Lavender Tourmaline, Lavender Tourmaline, Shield Cut, Cuprian#196

A beautiful pure lavender shield cut  #196 This shield cut gemstone is from Mozambique and is copper bearing. It has a medium toned, well saturated lavender color in an eye clean and sparking gemstone. It weighs a beautiful 4.40 carats.

It is probably unnecessary and maybe even childish to type the same color before tourmaline twice in the title of this post.  It is just a way to express how important this color is in my world of color in tourmaline.  Besides being beautiful, well saturated lavender was one of the colors that came out of Mozambique saying something wonderful and different in tourmaline was being found.  What it did not say for years was that something was copper bearing or could produce gemstones in the same league as Paraiba tourmaline from Brazil.  That would have to wait until I sent in a gemstone with the unique property of reverse Alexandrite color change from lavender in natural light to blue green in incandescent light to the GIA for testing. (I call the new variety of tourmaline Laurellite and I have more complete posts about it)

This is a beautiful gemstone regardless of its history or its cuprian nature.  It is a very bright, eye clean and out going shield cut.  Although its medium toned, well saturated lavender color is a strong indicator of its cuprian nature,  I have confirmed its cuprian nature with my spectrometer.  I have pastel purples, mainly from Madagascar that don’t have copper and lack the level of saturation found in the lavenders of Mozambique.  It weighs a treasured 4.40 carats.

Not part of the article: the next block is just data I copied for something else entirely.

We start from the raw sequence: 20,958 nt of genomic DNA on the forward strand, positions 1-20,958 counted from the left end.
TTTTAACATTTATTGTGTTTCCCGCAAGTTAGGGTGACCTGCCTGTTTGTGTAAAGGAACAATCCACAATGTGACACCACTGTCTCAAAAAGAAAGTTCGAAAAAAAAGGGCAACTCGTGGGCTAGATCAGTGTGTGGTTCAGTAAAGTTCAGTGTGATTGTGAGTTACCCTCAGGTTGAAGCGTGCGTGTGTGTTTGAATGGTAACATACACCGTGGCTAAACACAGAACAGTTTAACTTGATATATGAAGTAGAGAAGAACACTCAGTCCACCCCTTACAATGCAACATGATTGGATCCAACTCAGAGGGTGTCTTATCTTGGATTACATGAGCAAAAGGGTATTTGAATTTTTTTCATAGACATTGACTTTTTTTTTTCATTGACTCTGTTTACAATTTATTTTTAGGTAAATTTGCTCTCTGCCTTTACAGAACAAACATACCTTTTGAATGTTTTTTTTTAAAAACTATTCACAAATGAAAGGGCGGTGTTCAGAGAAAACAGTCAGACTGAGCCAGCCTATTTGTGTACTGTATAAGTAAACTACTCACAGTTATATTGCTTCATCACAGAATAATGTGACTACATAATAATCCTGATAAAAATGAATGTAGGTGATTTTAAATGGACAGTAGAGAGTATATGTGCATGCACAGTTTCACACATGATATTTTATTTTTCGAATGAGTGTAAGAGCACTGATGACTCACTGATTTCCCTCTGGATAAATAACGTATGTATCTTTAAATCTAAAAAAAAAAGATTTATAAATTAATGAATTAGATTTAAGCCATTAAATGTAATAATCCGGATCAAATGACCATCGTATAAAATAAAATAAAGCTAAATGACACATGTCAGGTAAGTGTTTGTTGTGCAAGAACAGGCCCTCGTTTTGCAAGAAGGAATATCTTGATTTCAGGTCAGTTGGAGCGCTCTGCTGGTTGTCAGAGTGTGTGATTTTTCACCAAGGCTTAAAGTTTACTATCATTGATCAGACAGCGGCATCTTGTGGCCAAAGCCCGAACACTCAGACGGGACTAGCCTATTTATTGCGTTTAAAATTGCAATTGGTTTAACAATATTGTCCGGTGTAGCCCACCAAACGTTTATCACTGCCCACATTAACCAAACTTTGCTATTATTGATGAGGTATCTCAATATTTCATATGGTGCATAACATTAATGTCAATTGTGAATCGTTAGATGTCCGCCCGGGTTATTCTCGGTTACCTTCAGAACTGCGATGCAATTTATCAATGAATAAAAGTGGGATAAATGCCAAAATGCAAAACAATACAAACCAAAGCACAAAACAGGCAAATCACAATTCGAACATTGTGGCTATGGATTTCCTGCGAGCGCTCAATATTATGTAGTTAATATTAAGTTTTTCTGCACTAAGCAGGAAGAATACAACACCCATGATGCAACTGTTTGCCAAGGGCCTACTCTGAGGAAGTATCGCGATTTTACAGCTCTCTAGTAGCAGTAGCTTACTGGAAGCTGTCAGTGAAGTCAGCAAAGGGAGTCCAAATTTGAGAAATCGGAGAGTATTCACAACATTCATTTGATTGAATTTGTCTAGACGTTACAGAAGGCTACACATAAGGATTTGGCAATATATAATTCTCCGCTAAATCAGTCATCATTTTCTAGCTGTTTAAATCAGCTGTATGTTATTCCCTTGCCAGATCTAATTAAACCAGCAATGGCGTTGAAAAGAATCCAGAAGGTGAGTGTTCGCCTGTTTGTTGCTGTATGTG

Bruce

 

About Bruce Fry

I was born in Summit, NJ in 1947 and graduated from Summit High School in 1966. I graduated from the Colorado School of Mines in 1970 and after spending another year in graduate school, I left to see the world of Brazil. After spending some more time discovering myself, I ended up working for the Commonwealth of Pennsylvania for 32 years as an Air Quality Engineer in the Department of Environmental Protection. I retired in 2007 and took up faceting gemstones again after a long hiatus that reached back to my twenties. I had started cutting cabochons when I was 13 and bought my first faceting machine when I was 15, but ran out of money and time until I retired. My great love in gemology is tourmaline and the collection presented here represents my effort to get as much beauty and variety in the colors of tourmaline as I can. I was particularly lucky in being able to get unheated cuprian tourmaline before copper was discovered in gem grade tourmaline from Mozambique.
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